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Energy Crisis: French Glass Manufacturer Duralex to Pause Production This Winter

It will probably not be the only company to make this decision this year. French glass manufacturer Duralex announced today that it will be shutting down its furnaces starting November 1 for at least four months due to rising energy costs.


With the rapid increase in gas and electricity prices due to the war in Ukraine, supply tensions on Russian gas, and the unavailability of several French nuclear plants, French group Duralex has decided it will stop its tempered glassware production this autumn and for at least four months for energy savings.


In a statement, Duralex’s president José Luis Llacuna explained its decision:

“Producing glasses at today’s energy prices would generate unsustainable losses. Limiting our energy consumption in the coming period, therefore, allows us to preserve Duralex’s business and employment.”


The 250 employees of the factory will be placed on short-time working during this time. The company says it has enough stock to continue commercial sales “normally” while the furnaces are on standby.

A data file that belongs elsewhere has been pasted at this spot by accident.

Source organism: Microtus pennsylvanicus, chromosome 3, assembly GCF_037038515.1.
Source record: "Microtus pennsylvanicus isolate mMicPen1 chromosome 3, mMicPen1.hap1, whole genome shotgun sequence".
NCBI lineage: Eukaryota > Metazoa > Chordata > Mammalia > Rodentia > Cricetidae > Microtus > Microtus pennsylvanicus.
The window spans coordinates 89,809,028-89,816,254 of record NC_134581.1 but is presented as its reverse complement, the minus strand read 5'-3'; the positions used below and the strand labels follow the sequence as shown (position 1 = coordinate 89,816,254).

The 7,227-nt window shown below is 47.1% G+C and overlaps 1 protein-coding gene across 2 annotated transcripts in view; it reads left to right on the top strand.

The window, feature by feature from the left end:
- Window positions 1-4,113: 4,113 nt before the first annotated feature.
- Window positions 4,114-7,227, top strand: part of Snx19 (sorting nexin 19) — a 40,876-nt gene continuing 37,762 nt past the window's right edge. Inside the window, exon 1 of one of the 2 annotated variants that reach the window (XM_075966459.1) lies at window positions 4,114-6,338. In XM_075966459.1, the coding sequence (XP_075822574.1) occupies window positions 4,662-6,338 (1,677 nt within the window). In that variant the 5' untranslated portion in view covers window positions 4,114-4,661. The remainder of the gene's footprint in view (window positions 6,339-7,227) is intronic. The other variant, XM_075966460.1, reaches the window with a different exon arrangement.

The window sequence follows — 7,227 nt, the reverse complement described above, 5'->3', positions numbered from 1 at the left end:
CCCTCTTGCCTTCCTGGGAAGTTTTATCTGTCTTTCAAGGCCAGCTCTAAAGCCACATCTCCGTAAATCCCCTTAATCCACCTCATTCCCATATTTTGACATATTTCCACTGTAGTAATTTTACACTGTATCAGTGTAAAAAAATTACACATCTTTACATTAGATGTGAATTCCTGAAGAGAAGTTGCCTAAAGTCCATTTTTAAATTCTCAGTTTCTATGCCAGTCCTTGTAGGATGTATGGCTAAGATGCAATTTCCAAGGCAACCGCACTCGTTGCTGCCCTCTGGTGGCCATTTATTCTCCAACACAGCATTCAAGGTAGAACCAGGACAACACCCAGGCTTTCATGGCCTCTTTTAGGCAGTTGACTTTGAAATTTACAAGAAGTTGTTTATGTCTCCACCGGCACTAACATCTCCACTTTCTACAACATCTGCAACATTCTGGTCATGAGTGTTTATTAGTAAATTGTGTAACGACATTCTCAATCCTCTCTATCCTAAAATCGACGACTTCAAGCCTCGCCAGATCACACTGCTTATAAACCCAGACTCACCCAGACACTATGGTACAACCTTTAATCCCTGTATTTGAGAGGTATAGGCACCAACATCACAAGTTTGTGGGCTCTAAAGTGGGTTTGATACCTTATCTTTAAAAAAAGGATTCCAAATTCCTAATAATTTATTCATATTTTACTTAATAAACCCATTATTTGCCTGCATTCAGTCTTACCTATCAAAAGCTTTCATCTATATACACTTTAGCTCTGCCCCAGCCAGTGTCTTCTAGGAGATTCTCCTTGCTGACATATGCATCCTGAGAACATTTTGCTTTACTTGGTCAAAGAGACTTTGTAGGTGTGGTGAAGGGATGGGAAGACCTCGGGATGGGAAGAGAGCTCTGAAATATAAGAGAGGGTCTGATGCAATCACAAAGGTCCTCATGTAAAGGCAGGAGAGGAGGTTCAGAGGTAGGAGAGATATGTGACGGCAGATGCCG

Huge Amount of Gas Needed

Duralex is known in the world for its toughened glassware crafted in its French factory of La Chapelle-Saint-Mesmin. But to be able to produce its glasses, the furnaces need to reach 1,300 °C. And this requires a huge amount of gas.


The price of European gas has recently reached a new record on the markets, exceeding €300 per megawatt-hour (MWh,). Wholesale electricity prices for 2023 also broke a record for France last week reaching more than 1,000 euros per MWh, compared to about 85 euros a year ago.


Responding to French Government Calls

Winter is coming and the French government is quite worried that there won’t be enough energy supply in France this season. French Prime Minister Elizabeth Borne even said industrial companies could be forced to limit their energy consumption during the winter.

Duralex did not wait for that and decided to take radical measures to face the crisis. But many other industrial manufacturers could follow the same path.


French foundry BAM (Business-Alu Masué) melts aluminum for the European automotive market. As Duralex, the foundry needs gas for its furnaces and electricity to run its machines. Its bills have been multiplied by 10 since the end of 2021. If prices continue to rise, the company could be forced to take the same kind of measures.

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